Senior woman talking to lecturer

After the Randomized Trial: Implementation of Community-Based Continence Promotion in the Real World

After the Randomized Trial: Implementation of Community-Based Continence Promotion in the Real World

Most women aged 65 and older have incontinence, associated with high healthcare costs, institutionalization, and negative quality of life, but few seek care. Mind over Matter: Healthy Bowels, Healthy Bladder (MOM) is a small-group self-management workshop, led by a trained facilitator in a community setting, proven to improve incontinence in older women.

The main objective of the study by HIP Investigator, Dr. Heidi Brown et al. was to quantify and understand barriers to and facilitators of implementation, adoption, and maintenance of the MOM intervention. The secondary objective was to engage study communities and WIHA staff in the development of a partner‐focused implementation package for MOM.

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Implementing parity for mental health and substance use treatment in Medicaid

Implementing parity for mental health and substance use treatment in Medicaid

Rates of mental health and substance use disorders (MHSUDs) in the adult Medicaid population are higher than for adults with Medicare or private health insurance. In this publication, HIP Investigator, Dr. Marguerite Burns et al. estimates the association between the implementation of parity in coverage for mental health and substance use disorder (MHSUD) services within the Medicaid program and MHSUD service use.

The author’s findings suggest that parity implementation in Medicaid could increase access to effective MHSUD services in a high‐need population.

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Predictors of Smoking Cessation in Patients With Rheumatoid Arthritis in Two Cohorts: Healthcare Factors Most Predictive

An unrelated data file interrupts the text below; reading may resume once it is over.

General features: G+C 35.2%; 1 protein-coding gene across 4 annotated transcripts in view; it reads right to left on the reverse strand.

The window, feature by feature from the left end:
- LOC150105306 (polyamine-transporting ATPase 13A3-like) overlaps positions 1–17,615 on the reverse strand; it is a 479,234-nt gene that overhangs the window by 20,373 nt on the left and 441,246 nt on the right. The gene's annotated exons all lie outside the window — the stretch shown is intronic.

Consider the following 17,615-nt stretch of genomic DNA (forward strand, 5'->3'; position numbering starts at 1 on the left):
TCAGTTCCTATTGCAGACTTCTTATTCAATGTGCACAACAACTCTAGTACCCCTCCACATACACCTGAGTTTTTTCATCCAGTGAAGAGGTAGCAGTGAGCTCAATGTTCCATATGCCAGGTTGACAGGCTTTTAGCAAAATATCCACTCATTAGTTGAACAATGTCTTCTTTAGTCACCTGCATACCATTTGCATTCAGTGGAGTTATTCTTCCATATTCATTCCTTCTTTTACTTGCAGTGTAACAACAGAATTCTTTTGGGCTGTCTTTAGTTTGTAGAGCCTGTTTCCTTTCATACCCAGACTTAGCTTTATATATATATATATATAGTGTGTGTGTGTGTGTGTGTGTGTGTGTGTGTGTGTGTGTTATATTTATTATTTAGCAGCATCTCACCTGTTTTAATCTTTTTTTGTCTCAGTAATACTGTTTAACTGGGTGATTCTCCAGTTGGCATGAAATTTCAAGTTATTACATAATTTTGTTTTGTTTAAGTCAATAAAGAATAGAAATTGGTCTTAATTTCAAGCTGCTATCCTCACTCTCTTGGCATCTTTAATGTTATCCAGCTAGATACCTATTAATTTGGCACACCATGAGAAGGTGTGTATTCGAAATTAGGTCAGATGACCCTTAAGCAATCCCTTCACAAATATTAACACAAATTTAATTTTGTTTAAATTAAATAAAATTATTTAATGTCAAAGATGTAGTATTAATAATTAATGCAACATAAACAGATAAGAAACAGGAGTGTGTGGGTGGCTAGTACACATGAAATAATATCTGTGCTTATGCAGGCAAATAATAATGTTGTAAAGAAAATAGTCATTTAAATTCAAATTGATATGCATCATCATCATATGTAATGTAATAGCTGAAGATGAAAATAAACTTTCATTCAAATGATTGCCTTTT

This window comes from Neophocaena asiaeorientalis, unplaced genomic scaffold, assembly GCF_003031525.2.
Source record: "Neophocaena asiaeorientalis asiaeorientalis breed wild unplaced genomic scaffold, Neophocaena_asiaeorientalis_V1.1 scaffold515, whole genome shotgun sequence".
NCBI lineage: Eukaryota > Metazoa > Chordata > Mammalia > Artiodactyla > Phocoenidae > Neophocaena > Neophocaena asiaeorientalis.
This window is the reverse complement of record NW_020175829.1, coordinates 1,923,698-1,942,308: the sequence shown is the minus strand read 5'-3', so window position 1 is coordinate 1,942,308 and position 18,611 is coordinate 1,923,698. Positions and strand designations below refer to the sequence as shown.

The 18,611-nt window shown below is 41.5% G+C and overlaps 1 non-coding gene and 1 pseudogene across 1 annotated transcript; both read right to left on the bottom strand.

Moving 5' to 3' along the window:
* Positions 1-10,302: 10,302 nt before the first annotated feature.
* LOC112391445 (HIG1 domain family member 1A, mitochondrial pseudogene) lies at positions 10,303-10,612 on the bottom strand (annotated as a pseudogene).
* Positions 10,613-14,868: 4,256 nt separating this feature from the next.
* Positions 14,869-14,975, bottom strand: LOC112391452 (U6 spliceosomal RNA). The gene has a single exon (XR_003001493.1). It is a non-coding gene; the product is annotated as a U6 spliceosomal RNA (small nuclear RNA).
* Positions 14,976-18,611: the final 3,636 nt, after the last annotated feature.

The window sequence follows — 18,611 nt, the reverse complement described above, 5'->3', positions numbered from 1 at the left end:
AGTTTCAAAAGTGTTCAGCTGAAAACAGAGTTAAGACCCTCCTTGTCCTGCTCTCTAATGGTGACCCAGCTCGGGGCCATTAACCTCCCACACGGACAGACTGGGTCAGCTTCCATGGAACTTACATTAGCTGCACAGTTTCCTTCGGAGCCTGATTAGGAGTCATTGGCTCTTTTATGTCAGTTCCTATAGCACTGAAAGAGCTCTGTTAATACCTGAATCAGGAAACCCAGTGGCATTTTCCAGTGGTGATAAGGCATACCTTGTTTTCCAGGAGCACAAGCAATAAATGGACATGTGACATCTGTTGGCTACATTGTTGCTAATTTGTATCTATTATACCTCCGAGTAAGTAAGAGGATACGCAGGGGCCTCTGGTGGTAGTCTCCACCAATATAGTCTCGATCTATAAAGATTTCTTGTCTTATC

Predictors of Smoking Cessation in Patients With Rheumatoid Arthritis in Two Cohorts: Healthcare Factors Most Predictive

Smoking doubles the risk of developing rheumatoid arthritis (RA) and additionally contributes to cardiovascular, pulmonary, and oncologic diseases, the main causes of death in patients with RA. While patients are more likely to quit smoking after diagnosis of a smoking-related chronic disease, research shows most will continue to smoke.

HIP Investigator, Dr. Christie Bartels et al. identified predictors of smoking cessation in patients with RA in two health systems to guide future intervention implementation efforts. Authors found that emphasizing smoking cessation with new or seropositive RA patients and leveraging health system interventions could improve smoking cessation and outcomes in RA.

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The Balanced Opioid Initiative

The Balanced Opioid Initiative

Rates of opioid prescribing tripled in the USA between 1999 and 2015 and were associated with significant increases in opioid misuse and overdose death. Roughly half of all opioids are prescribed in primary care. The challenge remains in implementing guidelines in a way that balances safety and effectiveness when following clinical guidelines recommending opioid prescribing practices.

HIP Investigator, Dr. Andy Quanbeck et al. designed a study to discover the most cost-effective sequence and combination of strategies for improving opioid prescribing practices in diverse primary care clinics. The results of the study promise to help understand how to cost effectively improve the implementation of evidence-based practices.

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Emergency Department

Maggots, Mucous and Monkey Meat: Does Disgust Sensitivity Affect Case Mix Seen During Residency?

Maggots, Mucous and Monkey Meat: Does Disgust Sensitivity Affect Case Mix Seen During Residency?

Emergency physicians encounter scenarios daily that many would consider “disgusting.” While emergency physicians may have lower disgust sensitivity overall, it is not known whether individual differences in disgust sensitivity impact clinical performance during residency.

A group of authors including HIP Investigator, Dr. Brian Patterson, wrote this article that determines whether emergency physicians with higher disgust sensitivity see fewer “disgusting” cases during training.